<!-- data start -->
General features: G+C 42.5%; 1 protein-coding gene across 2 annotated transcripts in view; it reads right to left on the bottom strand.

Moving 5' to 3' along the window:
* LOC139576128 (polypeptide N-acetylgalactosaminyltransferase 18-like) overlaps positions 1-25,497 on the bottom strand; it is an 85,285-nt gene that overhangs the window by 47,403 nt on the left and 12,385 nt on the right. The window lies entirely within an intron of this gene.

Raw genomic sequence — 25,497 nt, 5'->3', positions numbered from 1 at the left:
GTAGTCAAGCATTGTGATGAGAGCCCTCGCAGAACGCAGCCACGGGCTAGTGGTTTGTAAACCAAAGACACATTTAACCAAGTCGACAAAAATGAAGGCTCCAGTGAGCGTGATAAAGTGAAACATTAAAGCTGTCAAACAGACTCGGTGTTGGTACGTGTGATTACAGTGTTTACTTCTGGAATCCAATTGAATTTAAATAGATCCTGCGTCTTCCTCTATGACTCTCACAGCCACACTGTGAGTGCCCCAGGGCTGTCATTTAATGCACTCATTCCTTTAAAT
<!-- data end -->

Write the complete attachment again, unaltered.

General features: G+C 42.5%; 1 protein-coding gene across 2 annotated transcripts in view; it reads right to left on the bottom strand.

Moving 5' to 3' along the window:
* LOC139576128 (polypeptide N-acetylgalactosaminyltransferase 18-like) overlaps positions 1-25,497 on the bottom strand; it is an 85,285-nt gene that overhangs the window by 47,403 nt on the left and 12,385 nt on the right. The window lies entirely within an intron of this gene.

Raw genomic sequence — 25,497 nt, 5'->3', positions numbered from 1 at the left:
GTAGTCAAGCATTGTGATGAGAGCCCTCGCAGAACGCAGCCACGGGCTAGTGGTTTGTAAACCAAAGACACATTTAACCAAGTCGACAAAAATGAAGGCTCCAGTGAGCGTGATAAAGTGAAACATTAAAGCTGTCAAACAGACTCGGTGTTGGTACGTGTGATTACAGTGTTTACTTCTGGAATCCAATTGAATTTAAATAGATCCTGCGTCTTCCTCTATGACTCTCACAGCCACACTGTGAGTGCCCCAGGGCTGTCATTTAATGCACTCATTCCTTTAAAT